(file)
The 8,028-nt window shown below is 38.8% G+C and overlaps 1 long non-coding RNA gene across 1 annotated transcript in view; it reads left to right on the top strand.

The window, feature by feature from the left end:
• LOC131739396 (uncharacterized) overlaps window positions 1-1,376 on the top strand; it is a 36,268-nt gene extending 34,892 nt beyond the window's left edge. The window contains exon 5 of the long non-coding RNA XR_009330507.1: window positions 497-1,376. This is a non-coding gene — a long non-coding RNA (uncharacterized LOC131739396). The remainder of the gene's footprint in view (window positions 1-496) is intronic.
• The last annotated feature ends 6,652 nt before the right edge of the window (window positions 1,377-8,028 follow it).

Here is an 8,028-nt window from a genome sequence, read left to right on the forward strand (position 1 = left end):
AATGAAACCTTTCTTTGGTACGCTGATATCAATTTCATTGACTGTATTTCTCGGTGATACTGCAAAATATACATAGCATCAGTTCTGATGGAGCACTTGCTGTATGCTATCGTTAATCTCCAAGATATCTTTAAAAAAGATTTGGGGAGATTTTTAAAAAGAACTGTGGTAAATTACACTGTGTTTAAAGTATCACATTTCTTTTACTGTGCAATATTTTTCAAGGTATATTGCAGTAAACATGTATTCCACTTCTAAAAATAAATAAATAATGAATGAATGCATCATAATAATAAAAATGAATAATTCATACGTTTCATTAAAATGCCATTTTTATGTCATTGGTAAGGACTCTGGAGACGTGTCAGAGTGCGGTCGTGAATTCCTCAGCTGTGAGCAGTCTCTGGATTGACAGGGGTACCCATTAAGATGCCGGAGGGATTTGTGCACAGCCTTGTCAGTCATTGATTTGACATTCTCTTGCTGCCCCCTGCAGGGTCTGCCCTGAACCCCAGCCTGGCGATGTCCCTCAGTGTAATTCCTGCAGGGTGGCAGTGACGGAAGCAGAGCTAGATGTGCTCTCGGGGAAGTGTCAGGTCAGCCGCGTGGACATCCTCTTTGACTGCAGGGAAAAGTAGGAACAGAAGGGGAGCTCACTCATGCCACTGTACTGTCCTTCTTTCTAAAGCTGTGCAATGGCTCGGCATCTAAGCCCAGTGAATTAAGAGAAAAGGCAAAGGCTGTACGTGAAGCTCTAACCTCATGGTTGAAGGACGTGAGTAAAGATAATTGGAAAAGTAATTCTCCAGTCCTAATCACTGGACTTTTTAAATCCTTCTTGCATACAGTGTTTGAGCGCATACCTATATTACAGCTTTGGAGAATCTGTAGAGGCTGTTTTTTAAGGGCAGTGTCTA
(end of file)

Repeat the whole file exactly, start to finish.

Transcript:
The 8,028-nt window shown below is 38.8% G+C and overlaps 1 long non-coding RNA gene across 1 annotated transcript in view; it reads left to right on the top strand.

The window, feature by feature from the left end:
• LOC131739396 (uncharacterized) overlaps window positions 1-1,376 on the top strand; it is a 36,268-nt gene extending 34,892 nt beyond the window's left edge. The window contains exon 5 of the long non-coding RNA XR_009330507.1: window positions 497-1,376. This is a non-coding gene — a long non-coding RNA (uncharacterized LOC131739396). The remainder of the gene's footprint in view (window positions 1-496) is intronic.
• The last annotated feature ends 6,652 nt before the right edge of the window (window positions 1,377-8,028 follow it).

Here is an 8,028-nt window from a genome sequence, read left to right on the forward strand (position 1 = left end):
AATGAAACCTTTCTTTGGTACGCTGATATCAATTTCATTGACTGTATTTCTCGGTGATACTGCAAAATATACATAGCATCAGTTCTGATGGAGCACTTGCTGTATGCTATCGTTAATCTCCAAGATATCTTTAAAAAAGATTTGGGGAGATTTTTAAAAAGAACTGTGGTAAATTACACTGTGTTTAAAGTATCACATTTCTTTTACTGTGCAATATTTTTCAAGGTATATTGCAGTAAACATGTATTCCACTTCTAAAAATAAATAAATAATGAATGAATGCATCATAATAATAAAAATGAATAATTCATACGTTTCATTAAAATGCCATTTTTATGTCATTGGTAAGGACTCTGGAGACGTGTCAGAGTGCGGTCGTGAATTCCTCAGCTGTGAGCAGTCTCTGGATTGACAGGGGTACCCATTAAGATGCCGGAGGGATTTGTGCACAGCCTTGTCAGTCATTGATTTGACATTCTCTTGCTGCCCCCTGCAGGGTCTGCCCTGAACCCCAGCCTGGCGATGTCCCTCAGTGTAATTCCTGCAGGGTGGCAGTGACGGAAGCAGAGCTAGATGTGCTCTCGGGGAAGTGTCAGGTCAGCCGCGTGGACATCCTCTTTGACTGCAGGGAAAAGTAGGAACAGAAGGGGAGCTCACTCATGCCACTGTACTGTCCTTCTTTCTAAAGCTGTGCAATGGCTCGGCATCTAAGCCCAGTGAATTAAGAGAAAAGGCAAAGGCTGTACGTGAAGCTCTAACCTCATGGTTGAAGGACGTGAGTAAAGATAATTGGAAAAGTAATTCTCCAGTCCTAATCACTGGACTTTTTAAATCCTTCTTGCATACAGTGTTTGAGCGCATACCTATATTACAGCTTTGGAGAATCTGTAGAGGCTGTTTTTTAAGGGCAGTGTCTA